Straight in front of me I can see Barrow Hill. This was a favourite walk of Ivor Gurney, up, its shallow slope and into the small wood on its top, I hesitate to call it a summit, from here he could see for miles over countryside that he loved. I walk alongside a hedge through which, to my left, I can see a manor house, built in 1460, as a retreat for the abbot of St. Augustine’s. He wouldn’t have had long to enjoy it before his monastery was dissolved, but then he wasn’t to know that, was he? Ashleworth Quay must have been a hive of building activity, at that time, with men engaged in construction all over the hamlet. It’s hard to imagine this quiet place as a ‘hive of activity’ but with construction, labour-intensive agricultural methods and the river traffic, it must have been. Quaint old hamlets they may be now, but, centuries ago, this is where people lived and worked, there would have been noise and bustle. Their rude homes didn’t have the ‘staying power’ of the stone-built manor houses, but they were here. There are similarities with searching for our own working class roots. The terraced houses where my family lived and worked have gone. Covered with trading estates or new developments, and they lived there only a century ago. Brick-built to last? I don’t think so, it isn’t always the ‘wrecking ball’, but the ‘wrecking ball’ of time that sees them off.

The hedge alongside which I’m walking is a feast of colour, even at this late stage of the year. The hawthorn berries are still a vivid red, setting off the black of the sloes on the blackthorns, delicate flowers nestle in the hedge bottom, yellow and blue, whilst, above, the hazels are thick with nuts. Higher still the walnuts and chestnuts bear a rich harvest. I wonder if the locals are as keen on foraging as their Breton counterparts? Crossing a lane Barrow Hill is before me. Over the road, follow the path and then the path disappears, I can’t see any discernible track across the next field, nor a stile in the opposite hedge. Ivor, in his walking, would not have encountered barbed wire, that was something which he would become well acquainted with, in France, during the war, but here hedges and fences would be his most difficult obstacles. Farmers would respect people’s right to roam then. I don’t think I’ll chance it, I’ll take to the lanes.

As well as well-defended fields, there is one other thing, at this spot, and he must have stood here, that he would not have recognised, the power lines and their huge stanchions. They spread their feet wide and hum as you pass. It was the view from near here that evoked, in ‘Winter Beauty’, written at the Front in February 1917 ;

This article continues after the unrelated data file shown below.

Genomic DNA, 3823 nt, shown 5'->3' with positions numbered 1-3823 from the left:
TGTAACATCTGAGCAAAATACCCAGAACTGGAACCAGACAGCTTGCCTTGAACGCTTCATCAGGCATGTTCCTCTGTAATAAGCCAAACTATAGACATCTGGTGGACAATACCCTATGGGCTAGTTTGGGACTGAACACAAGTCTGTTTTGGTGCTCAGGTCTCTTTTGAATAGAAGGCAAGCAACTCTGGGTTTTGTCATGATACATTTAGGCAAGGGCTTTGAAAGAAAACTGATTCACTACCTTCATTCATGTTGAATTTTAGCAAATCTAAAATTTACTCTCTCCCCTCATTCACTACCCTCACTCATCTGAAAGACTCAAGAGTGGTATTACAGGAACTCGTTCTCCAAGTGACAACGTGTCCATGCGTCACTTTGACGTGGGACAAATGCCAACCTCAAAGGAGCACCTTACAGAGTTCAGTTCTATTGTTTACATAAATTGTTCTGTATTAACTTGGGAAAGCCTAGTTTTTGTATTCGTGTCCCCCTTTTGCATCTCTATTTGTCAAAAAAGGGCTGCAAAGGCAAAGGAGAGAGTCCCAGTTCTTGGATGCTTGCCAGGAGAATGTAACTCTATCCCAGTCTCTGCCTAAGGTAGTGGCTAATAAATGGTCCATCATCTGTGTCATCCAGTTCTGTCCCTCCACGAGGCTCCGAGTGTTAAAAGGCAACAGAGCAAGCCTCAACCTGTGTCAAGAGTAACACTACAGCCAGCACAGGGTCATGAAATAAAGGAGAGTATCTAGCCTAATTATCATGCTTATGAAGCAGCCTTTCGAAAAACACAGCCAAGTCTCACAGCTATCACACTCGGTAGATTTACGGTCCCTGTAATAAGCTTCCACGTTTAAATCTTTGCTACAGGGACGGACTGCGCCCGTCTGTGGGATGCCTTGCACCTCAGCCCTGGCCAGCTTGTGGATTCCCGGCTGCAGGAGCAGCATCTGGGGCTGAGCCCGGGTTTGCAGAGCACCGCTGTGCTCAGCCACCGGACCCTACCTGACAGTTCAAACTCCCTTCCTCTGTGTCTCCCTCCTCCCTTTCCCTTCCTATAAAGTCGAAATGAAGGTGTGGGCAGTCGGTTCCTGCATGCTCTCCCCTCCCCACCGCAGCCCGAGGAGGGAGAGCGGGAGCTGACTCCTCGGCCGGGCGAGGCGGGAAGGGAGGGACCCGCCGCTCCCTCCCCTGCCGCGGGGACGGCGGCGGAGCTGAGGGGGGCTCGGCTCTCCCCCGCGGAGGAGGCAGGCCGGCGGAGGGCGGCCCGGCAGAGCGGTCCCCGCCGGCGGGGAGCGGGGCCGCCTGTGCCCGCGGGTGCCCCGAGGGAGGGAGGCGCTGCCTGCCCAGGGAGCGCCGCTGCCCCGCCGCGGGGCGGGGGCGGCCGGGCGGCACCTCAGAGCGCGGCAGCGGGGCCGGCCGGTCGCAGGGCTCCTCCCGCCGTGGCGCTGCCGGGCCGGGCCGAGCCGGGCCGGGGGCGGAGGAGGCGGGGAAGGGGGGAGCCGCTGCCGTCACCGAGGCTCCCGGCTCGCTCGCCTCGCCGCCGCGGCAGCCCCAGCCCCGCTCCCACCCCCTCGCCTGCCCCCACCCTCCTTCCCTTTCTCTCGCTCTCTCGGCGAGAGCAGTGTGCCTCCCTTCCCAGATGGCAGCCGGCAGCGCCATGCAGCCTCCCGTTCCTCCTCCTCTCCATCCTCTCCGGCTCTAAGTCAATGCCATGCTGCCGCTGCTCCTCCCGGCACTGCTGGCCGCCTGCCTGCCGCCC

I cannot live with beauty out of mind
I search for her and desire her all the day
Beauty, the choicest treasure man may find
Most joyous and sweetest word his lips can say
The crowded heart in me is quick with visions
And sweetest music born of a brighter day.

This gives an example of the poet’s art and craft. This verse was written on two bits of paper stained with bully beef from a spitting fire. He said ‘these two disgracefully dirty scraps of paper I am sending contain two of my best things’. Six months later he redrafted them into;

I cannot live with beauty out of mind;
I seek her and desire her all the day,
Being the chiefest treasure man may find,
And word most sweet his eager lips can say.
She is as strong on me as though I wandered
In Severn meadows some blue riotous day.

But the animals remain. There are cows in the adjacent field and, further over, a flock of sheep graze. But, as I follow the wire, a pair of grey horses a mother and daughter I think, follow me. When I stop they come over I but when they realise that all they are going to get is a stroke, rather than some food, they quickly lose interest and wander off.

The farmer has tried to mettle the way to the lane with some broken bricks, to give the tractor some purchase. I pick up one of them, hoping for a clue to it’s origin and there, stamped on it, is the word ‘Fletton’. An old brick from an old company? The remains of a demolished cottage? Not a bit of it. ‘Fletton’ is the generic name for bricks fired from Lower Oxford Clay. They are actually named after the village, near Peterborough, where the benefits of a brick, fired with lower fuel costs, was first recognised. In 1923 the giant London Brick Company took over the firm, and production was moved to Marston Vale, in Bedfordshire, where millions of bricks were produced. Most of us, of a certain age, will remember the huge brick kilns which ran alongside the M1, near Junction 13, for many years before their demolition. In fact, they are, probably, remembered with fondness by many. The northerners last fleeting glimpse of industry on his way into the rural south. Massive disappointment.